People from all corners of West Virginia gathered at West Virginia Wesleyan College on Tuesday to discuss disaster preparedness.
It's a topic that emergency personnel have always discussed. But now other community groups are pitching in to see what they can do, after the derecho last summer and Superstorm Sandy in the fall.
"First and foremost, the best thing this kind of event can do is create relationships. The one thing you never want to do is try to figure out who someone is in the middle of a disaster. You want to have everybody's phone number in your cell phone before a disaster happens," said Jennifer Posten, who works with the national group Voluntary Organizations Active in Disasters.
Many emergency departments are familiar with each other, but one of the topics was working with volunteer agencies to bring their resources to bear in the response AND recovery of disasters, especially after the immediate emergency ends.
"This has been really effective in getting all of those partners together, those folks who you wouldn't necessarily think would normally work together, and we're able to bring them into a group setting so they can discuss what their capabilities and capacities are as an individual agency, and how they can help the success of the recovery effort statewide," said Anyssa Core with the West Virginia Department of Homeland Security and Emergency Preparedness.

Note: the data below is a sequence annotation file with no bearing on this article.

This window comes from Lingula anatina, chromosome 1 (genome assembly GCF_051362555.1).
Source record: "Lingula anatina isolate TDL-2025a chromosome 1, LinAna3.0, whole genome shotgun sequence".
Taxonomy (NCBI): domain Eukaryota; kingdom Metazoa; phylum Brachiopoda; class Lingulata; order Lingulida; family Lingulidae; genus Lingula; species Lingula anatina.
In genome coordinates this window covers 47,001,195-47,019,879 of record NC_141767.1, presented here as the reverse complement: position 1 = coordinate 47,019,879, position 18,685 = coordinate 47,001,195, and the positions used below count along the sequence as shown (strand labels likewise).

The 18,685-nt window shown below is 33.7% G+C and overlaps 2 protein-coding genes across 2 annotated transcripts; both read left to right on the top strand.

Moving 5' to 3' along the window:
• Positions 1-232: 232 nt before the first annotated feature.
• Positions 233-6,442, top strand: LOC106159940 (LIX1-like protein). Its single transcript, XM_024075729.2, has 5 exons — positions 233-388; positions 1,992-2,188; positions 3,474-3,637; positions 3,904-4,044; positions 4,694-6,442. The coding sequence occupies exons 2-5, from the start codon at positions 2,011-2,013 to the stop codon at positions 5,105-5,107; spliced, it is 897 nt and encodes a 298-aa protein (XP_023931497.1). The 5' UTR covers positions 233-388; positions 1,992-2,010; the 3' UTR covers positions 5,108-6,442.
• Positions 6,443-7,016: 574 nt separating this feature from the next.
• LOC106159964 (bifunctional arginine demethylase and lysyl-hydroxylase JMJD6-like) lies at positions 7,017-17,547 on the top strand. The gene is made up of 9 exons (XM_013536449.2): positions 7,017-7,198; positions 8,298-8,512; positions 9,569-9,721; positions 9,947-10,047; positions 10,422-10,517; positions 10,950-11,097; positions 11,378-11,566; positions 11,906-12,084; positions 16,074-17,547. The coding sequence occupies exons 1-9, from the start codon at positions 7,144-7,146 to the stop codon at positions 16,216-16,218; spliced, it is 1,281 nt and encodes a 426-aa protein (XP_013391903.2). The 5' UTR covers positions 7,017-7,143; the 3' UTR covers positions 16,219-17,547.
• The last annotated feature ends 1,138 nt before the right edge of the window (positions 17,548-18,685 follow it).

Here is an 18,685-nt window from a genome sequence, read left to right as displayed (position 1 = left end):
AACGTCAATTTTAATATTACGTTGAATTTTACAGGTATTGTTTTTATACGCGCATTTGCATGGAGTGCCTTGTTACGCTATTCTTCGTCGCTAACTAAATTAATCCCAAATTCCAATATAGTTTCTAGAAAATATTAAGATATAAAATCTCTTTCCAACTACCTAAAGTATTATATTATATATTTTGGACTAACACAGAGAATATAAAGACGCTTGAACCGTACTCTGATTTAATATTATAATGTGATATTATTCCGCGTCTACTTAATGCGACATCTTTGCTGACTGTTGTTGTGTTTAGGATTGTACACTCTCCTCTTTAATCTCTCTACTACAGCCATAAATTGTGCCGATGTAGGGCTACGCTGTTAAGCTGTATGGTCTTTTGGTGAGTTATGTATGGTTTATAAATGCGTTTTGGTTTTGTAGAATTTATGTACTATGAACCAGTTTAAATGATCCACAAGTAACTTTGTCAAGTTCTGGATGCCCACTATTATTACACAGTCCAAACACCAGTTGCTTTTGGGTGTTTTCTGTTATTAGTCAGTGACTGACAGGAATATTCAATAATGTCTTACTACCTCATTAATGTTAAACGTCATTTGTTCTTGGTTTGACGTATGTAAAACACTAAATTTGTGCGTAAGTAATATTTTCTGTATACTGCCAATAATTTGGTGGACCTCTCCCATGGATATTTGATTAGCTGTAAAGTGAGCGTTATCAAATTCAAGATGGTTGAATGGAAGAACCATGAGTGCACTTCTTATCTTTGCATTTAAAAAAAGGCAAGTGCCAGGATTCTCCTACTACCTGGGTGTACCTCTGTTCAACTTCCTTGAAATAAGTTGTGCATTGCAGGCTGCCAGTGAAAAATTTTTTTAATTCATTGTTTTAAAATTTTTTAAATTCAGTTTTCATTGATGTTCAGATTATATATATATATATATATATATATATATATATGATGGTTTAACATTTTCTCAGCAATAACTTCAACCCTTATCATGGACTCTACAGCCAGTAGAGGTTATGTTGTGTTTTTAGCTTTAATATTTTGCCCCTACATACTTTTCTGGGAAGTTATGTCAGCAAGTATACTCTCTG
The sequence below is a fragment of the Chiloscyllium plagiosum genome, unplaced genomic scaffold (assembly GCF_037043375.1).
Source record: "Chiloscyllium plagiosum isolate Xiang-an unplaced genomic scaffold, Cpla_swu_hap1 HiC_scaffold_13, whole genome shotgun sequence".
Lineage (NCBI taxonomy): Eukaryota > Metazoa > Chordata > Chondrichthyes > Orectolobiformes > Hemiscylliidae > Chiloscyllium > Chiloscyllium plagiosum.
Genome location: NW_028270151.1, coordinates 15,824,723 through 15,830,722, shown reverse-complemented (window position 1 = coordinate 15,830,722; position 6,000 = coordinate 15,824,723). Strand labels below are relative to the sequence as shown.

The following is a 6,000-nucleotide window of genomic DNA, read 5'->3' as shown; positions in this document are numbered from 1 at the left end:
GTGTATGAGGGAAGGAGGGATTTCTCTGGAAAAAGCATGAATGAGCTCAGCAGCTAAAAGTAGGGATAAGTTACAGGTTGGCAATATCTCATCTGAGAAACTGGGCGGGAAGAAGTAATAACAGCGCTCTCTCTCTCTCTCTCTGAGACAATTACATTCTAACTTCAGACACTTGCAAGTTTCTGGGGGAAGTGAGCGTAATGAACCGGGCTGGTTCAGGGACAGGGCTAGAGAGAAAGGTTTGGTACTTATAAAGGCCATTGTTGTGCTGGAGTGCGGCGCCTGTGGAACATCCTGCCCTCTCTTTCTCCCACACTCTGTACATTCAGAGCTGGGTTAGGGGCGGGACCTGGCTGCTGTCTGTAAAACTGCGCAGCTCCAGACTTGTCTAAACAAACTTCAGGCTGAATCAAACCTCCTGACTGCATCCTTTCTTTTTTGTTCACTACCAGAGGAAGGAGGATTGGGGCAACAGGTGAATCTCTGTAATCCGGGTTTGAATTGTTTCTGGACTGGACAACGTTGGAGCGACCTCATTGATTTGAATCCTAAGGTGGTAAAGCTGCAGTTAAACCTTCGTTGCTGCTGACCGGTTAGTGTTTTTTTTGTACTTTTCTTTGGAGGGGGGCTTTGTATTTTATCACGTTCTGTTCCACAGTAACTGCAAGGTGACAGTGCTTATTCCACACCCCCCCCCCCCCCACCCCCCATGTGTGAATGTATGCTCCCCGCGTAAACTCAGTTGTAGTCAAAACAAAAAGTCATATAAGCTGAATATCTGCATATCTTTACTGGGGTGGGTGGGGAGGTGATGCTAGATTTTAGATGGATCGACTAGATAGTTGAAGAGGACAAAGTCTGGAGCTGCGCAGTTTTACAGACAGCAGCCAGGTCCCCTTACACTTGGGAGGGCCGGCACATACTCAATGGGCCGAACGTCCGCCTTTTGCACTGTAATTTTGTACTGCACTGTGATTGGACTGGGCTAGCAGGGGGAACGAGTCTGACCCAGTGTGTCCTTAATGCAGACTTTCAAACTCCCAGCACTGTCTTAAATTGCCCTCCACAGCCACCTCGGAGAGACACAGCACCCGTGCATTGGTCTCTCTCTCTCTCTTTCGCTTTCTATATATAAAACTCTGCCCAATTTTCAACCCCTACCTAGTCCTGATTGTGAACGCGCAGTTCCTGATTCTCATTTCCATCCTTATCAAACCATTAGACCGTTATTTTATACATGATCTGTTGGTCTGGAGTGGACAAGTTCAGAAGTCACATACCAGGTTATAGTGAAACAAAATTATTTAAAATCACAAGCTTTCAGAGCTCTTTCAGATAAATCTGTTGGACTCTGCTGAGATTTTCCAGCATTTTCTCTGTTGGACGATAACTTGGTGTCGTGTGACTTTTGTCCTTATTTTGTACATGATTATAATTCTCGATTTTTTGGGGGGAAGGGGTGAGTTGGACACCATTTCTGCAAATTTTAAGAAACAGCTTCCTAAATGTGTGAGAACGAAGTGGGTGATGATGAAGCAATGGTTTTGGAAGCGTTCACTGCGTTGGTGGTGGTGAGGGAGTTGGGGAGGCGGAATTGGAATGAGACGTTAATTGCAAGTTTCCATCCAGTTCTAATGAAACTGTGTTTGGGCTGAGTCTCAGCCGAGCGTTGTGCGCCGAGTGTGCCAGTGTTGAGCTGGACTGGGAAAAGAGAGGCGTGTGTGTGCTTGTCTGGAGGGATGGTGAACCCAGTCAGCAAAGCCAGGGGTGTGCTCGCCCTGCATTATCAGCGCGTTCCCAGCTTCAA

It's a cause close to home for many area counties. Barbour County Director of Emergency Management Cindy Hart said she and her staff have been looking at their plans after each event, and will have a lot to take from today's event.
"Each time we had an event last year and earlier this year, we went back and reworked those plans because we realized that they were not inadequate, the just needed updated, so I'm taking a lot out of this conference today," said Hart.
The event wraps up on Wednesday. You can find more information on the summit here.